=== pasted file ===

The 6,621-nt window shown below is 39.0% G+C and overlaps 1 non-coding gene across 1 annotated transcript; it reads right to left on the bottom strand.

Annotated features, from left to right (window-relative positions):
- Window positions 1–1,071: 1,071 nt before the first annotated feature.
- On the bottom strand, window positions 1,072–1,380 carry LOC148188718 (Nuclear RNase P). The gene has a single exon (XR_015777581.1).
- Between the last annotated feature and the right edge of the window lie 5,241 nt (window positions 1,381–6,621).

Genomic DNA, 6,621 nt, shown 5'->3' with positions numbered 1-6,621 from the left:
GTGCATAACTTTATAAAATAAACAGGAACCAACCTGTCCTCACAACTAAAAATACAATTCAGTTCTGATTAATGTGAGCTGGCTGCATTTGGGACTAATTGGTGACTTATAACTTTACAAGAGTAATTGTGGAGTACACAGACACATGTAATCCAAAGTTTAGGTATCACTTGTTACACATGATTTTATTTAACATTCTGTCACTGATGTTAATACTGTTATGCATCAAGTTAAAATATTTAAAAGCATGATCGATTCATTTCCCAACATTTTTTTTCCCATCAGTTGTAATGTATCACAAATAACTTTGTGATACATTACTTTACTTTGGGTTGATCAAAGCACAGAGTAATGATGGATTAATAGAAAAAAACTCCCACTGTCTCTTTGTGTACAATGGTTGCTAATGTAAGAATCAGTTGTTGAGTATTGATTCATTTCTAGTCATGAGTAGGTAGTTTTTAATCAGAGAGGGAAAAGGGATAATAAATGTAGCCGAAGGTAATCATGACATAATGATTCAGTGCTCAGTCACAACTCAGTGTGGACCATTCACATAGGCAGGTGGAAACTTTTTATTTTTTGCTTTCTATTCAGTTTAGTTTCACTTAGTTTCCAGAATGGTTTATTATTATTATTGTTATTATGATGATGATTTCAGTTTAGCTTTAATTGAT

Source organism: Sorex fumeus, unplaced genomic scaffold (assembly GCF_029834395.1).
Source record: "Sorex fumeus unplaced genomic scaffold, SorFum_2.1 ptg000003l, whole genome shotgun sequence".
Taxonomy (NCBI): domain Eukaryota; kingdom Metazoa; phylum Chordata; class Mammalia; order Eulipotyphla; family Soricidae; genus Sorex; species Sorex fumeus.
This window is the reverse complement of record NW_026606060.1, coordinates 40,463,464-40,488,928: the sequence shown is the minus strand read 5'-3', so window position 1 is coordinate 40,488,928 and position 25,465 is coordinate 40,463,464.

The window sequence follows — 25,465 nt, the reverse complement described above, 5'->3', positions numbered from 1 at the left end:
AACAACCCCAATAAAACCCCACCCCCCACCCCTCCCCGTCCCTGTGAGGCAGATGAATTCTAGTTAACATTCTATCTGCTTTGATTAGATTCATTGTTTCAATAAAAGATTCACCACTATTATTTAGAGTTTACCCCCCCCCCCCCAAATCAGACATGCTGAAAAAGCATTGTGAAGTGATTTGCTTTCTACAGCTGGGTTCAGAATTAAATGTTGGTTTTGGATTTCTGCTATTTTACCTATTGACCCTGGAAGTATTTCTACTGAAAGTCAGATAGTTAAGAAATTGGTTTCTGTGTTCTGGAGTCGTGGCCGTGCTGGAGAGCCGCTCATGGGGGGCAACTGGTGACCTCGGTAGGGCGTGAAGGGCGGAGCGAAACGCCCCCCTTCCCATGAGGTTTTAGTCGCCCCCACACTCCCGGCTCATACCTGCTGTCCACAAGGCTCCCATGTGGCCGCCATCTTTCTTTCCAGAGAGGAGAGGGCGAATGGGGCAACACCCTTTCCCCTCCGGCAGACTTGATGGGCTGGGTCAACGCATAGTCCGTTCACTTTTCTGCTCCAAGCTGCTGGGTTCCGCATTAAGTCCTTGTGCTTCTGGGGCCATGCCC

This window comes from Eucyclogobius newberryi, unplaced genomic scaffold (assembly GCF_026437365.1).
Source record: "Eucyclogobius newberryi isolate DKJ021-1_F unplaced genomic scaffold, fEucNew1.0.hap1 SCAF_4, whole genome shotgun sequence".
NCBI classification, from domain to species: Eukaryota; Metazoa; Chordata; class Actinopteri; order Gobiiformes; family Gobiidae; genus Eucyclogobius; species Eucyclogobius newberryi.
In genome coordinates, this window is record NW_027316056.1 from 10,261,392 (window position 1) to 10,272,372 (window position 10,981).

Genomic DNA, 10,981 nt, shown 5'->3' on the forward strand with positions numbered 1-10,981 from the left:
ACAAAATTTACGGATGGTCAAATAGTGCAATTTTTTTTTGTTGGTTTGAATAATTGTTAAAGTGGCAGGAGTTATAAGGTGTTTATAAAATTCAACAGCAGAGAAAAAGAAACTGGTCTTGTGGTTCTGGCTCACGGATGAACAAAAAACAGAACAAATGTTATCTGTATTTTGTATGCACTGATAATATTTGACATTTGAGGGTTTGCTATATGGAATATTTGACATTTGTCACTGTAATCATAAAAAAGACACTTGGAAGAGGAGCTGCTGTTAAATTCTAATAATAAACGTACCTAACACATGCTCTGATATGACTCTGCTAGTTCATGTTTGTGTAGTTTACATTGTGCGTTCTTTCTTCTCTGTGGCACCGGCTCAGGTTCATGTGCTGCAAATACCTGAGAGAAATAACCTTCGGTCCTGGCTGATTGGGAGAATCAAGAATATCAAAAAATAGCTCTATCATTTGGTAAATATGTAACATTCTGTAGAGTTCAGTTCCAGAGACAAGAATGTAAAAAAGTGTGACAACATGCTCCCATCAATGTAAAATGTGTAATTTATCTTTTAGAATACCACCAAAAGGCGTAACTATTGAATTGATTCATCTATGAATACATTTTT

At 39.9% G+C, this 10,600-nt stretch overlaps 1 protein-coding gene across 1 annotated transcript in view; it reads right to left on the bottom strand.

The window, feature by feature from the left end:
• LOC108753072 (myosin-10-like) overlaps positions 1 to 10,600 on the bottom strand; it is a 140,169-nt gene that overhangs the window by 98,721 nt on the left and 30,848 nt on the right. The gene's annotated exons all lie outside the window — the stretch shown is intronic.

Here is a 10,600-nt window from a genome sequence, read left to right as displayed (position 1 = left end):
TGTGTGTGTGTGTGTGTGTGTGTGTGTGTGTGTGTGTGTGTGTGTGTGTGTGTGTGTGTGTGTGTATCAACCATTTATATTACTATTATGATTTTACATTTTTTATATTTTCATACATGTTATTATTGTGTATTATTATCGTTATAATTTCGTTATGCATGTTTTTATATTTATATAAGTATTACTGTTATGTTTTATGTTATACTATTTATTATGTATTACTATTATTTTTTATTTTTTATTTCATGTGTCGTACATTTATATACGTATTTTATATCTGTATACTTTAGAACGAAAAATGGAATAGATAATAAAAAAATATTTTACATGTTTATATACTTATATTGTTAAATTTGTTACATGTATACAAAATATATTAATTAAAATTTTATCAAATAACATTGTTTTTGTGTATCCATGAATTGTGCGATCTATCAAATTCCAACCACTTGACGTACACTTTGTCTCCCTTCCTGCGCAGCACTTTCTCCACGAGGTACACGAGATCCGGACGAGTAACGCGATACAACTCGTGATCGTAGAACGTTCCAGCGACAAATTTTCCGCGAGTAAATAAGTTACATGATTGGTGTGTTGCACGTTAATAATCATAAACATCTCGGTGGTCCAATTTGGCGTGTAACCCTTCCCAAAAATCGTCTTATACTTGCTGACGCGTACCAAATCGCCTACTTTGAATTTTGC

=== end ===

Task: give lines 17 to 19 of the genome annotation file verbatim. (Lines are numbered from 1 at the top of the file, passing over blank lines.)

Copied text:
In genome coordinates, this window is record NW_027316056.1 from 10,261,392 (window position 1) to 10,272,372 (window position 10,981).

Genomic DNA, 10,981 nt, shown 5'->3' on the forward strand with positions numbered 1-10,981 from the left:
ACAAAATTTACGGATGGTCAAATAGTGCAATTTTTTTTTGTTGGTTTGAATAATTGTTAAAGTGGCAGGAGTTATAAGGTGTTTATAAAATTCAACAGCAGAGAAAAAGAAACTGGTCTTGTGGTTCTGGCTCACGGATGAACAAAAAACAGAACAAATGTTATCTGTATTTTGTATGCACTGATAATATTTGACATTTGAGGGTTTGCTATATGGAATATTTGACATTTGTCACTGTAATCATAAAAAAGACACTTGGAAGAGGAGCTGCTGTTAAATTCTAATAATAAACGTACCTAACACATGCTCTGATATGACTCTGCTAGTTCATGTTTGTGTAGTTTACATTGTGCGTTCTTTCTTCTCTGTGGCACCGGCTCAGGTTCATGTGCTGCAAATACCTGAGAGAAATAACCTTCGGTCCTGGCTGATTGGGAGAATCAAGAATATCAAAAAATAGCTCTATCATTTGGTAAATATGTAACATTCTGTAGAGTTCAGTTCCAGAGACAAGAATGTAAAAAAGTGTGACAACATGCTCCCATCAATGTAAAATGTGTAATTTATCTTTTAGAATACCACCAAAAGGCGTAACTATTGAATTGATTCATCTATGAATACATTTTT